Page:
Do What You Love

helicopterweek

Never thought you’d see me in slacks, did you?

Apologies for the cheesy smile. I was coerced.

Wow! Been a while. The clock is always been ticking, though: Two weeks to Zambia!

As they say, no news is good news — still on track, and Zambikes hasn’t faltered or fallen through like Maya Pedal did two weeks before I left for Guatemala. That being said, I wanted to check in and let everybody know how the world is treating me on my vacation-of-sorts.
First off, the extra funding from Guatemala was distributed per the requests of those sponsors — about half went towards the rest of the project (visa expenses, tools, medical insurance), and the rest went towards World Bike Relief. This divide was per the requests of the donors and how much they donated. Nobody asked for a refund.
Second — life. What have I been up to? Have I been volunteering? All this, and more. Tune in Wednesday… today is Wednesday… right:
Most of my time has been spent helping my best friend, Luke S., start his tutoring company. Abamath, LLC opened its doors in Knollwood Mall last Thursday, August 1st. There’s been a lot of work to do, and as one of Luke’s only two employees, I’ve been putting in a lot of hours (including one 21-hour chunk the day before we opened — yes, I’m still catching up on sleep). I’ve done everything from constructing mobile walls, to designing and mounting our storefront sign, to interior decoration, to PR, to… well, the list goes on.
sign
Yup. I had a hand in that.
…on that?
Despite the fact that I’m working long hours, it did remind me of something. It reminded me that it’s possible to do what you love. I don’t think I had forgotten that, but after everything that happened in Guatemala, a reminder was certainly very nice. I’m really looking forward to Zambia, but at the same time, there’s got to be something after, right?
Excuse me while I get a bit existential.
The most exciting thing I’ve done at Abamath thus far has been implementing a program for low-income students. Fortunately, Luke is a good guy. An education — and especially one in math — is worth a lot of money; all the same, we expect most of our customers to be those with a little extra cash on hand. But not everybody who needs help can afford it. So I convinced Luke that we could have a sustainable program for low-income students. He basically said, “If you make it happen, I’ll allow it.” The next day I had drafted how the program would work and what it would look like. That’s when I realized I was doing something I truly loved.
So, it would seem that whatever the future holds for me, it’s going to be something involving helping people who need it. That sounds awfully idealistic, so excuse me, but those of you who know me know I’m a bit more practical about it than I sound.
As well, a friend of mine sent me a book called Poor Economics. It’s about — you guessed it — how to save the world. Okay, you almost guessed it. It’s a very dense read, but talks about possible changes in the current economic system that could help level the playing field, as far as income goes. The best part is, the authors aren’t afraid to ask hard questions.
Sometimes we tell stories when we should be asking questions. No offense, Fox News…
I think most people want an answer to poverty like, “Let’s just donate some cash and the problem will go away.” Of course, the problem is more complicated than that. Poor Economics asks all those questions, attempts to answer them, then asks even more. The first chapter alone is spent on the merits of donating bed nets to countries with high rates of malaria infection. It asks questions like, “If we give them bed nets for free, will they use them?” “If we give them bed nets for free, will they ever buy them again, or do they expect them to be free from now on?” “If we give them bed nets, will we put local suppliers out of business, and might this eliminate availability of bed nets in the future?” “If offering bed nets not for free but at a discounted rate is the right answer, what rate will see the highest use of the nets, and the highest reuse?” “What is the cost-benefit of spending money to educate people on the benefits of bed nets?”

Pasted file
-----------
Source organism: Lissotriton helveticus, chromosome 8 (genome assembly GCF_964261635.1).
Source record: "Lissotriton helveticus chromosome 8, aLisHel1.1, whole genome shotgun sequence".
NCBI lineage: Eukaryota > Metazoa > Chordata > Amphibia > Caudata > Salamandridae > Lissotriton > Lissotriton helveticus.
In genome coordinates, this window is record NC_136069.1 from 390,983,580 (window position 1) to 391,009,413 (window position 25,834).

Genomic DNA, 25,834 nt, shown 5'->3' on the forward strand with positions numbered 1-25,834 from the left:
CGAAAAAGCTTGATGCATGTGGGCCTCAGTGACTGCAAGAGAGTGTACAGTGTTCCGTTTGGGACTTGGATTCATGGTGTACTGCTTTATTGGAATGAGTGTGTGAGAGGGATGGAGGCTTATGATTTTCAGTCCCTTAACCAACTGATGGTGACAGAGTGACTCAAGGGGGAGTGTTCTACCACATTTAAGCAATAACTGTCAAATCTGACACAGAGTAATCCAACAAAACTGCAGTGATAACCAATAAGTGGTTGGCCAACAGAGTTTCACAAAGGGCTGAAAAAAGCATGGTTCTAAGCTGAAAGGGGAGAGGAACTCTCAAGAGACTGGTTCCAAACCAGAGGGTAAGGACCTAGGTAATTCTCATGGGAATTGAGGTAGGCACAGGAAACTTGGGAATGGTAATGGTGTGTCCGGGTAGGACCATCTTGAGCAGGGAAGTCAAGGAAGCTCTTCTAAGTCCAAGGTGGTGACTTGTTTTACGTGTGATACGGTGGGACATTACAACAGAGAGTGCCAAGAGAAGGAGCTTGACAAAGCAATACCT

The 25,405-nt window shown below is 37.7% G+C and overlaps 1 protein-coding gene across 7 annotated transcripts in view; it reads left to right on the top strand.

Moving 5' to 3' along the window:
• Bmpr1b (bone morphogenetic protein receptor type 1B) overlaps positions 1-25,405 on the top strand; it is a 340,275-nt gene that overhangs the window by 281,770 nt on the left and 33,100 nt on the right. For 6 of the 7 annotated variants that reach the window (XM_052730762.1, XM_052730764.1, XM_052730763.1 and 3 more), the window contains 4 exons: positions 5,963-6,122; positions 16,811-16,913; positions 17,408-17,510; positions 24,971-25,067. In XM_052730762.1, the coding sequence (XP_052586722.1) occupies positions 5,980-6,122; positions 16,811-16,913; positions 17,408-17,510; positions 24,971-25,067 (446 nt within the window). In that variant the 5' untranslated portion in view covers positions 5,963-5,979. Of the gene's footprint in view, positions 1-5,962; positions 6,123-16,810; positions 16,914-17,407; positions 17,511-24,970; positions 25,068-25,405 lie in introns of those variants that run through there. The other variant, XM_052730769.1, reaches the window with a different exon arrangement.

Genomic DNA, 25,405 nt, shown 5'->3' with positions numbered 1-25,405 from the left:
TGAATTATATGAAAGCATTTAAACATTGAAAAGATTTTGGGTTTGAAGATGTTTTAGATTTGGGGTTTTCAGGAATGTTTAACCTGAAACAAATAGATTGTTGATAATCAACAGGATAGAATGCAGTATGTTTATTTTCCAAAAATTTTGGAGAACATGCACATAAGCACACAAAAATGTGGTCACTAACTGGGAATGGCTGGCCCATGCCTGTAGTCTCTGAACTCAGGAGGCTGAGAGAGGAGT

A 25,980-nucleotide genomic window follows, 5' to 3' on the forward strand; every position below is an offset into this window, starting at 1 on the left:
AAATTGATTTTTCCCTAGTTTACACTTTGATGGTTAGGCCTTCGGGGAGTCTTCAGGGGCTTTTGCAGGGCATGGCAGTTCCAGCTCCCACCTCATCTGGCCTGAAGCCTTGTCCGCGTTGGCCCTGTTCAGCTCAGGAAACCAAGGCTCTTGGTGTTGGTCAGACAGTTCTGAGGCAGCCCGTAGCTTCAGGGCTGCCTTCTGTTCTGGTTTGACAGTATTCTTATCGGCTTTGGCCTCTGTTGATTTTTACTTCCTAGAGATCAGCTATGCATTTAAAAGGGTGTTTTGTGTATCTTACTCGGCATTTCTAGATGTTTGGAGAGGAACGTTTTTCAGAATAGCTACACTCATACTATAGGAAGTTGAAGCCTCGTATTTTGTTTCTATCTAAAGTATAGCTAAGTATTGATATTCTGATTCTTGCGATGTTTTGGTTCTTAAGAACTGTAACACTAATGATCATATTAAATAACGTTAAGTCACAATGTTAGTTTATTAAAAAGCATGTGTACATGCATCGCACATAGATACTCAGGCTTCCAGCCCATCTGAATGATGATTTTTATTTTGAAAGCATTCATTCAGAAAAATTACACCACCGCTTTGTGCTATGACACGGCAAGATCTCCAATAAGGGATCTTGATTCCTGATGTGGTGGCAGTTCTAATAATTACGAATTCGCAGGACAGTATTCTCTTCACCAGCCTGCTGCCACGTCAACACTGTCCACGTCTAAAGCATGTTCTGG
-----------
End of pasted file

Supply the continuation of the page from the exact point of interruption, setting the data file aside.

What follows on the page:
You get it. Economics is complicated. Anyways, it’s a really good book — albeit really heavy, though necessarily — and I would definitely recommend it to anyone interested in the subject. And thanks to Aubrie B. for loaning it to me!
So, I’m not done yet — I haven’t had much time to read with the whole “helping a friend start a business” thing — but it has made me do a lot of thinking about 90:90 and the impact I’m having… or not having. A lot of the questions I had already asked, a lot I hadn’t. Perhaps most significantly, it’s let me know there are other people out there thinking about this sort of thing, and doing this sort of thing. It has, in a weird sort of way, inspired me to continue being a humanitarian.
Anyways, I’ll leave thoughts of the future out for now. They will come in November, once I get back from Zambia and start curing my sunburn. Which reminds me, I should probably go buy some shorts…
Expect an update in about two weeks, just before I leave for Zambia!
K-dawg, out.

4 thoughts on “Do What You Love

  1. Grandma says:

    Sounds like you have done well in your part time job project and a great idea to be helping those who need help.

  2. Kailash Singh says:

    It’s seems India effect.

  3. Jim says:

    I liked reading about your program for low-income students. It sounds exciting and very worthwhile.

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